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Reporting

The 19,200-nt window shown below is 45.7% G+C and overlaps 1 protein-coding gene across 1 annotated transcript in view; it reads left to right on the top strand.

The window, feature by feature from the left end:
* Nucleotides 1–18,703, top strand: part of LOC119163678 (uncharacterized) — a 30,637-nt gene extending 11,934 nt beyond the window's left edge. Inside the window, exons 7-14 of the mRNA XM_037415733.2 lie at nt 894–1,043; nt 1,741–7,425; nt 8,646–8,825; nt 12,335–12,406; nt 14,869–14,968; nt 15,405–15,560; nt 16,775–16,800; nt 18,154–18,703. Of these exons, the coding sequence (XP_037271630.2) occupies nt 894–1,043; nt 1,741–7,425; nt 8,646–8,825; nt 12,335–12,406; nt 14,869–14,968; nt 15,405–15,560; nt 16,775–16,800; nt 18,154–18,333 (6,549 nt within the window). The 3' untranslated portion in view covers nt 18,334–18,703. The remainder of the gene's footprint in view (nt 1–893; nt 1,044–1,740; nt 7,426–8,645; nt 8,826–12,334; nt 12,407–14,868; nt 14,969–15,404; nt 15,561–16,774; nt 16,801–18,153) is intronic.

First time's the charm, asFirst time's the charm, as they say. In so many ways. It's a pretty sure thing that the problem is crop rotation, Howard. Failure to rotate crops leads to nutrition-deficient soil. Repeating most crops in the same place will almost inevitably lead to increasingly poor-performing ones. And failure to rotate is a common hazard because most people think more or less like you: It did so well here, this must be a perfect spot for it! Alas, no. As it happens, we have an article on exactly this in the 2014 Almanac, which will be available in stores around the end of August. Essentially, most edible plants should grow in a "new" spot in the garden every year. There are rotation patterns to follow (some are cited in the article) that are advantageous to the soil and disadvantageous to plant pests, and the article includes a chart putting every crop into its family to help you plan year after year.. It's really too late to do anything now; that is, during this growing season with these seeds/plants. You might try a new late summer/fall crop our sources suggest that this is a strong possibliity in your state. Be sure to prep the soil, etc., in a "new" area of the garden, if you do. For the time being, in advance of next season, make a map of your current garden, showing where the various plants were set. (This practice is noted in the upcoming Almanac article.) This will aid you in developing a rotation plan for next few years—and with luck and such planning, you will have wonderful harvests for years. BTW, if you read the article in the 2014 Almanac, please let us know if you find it useful.    

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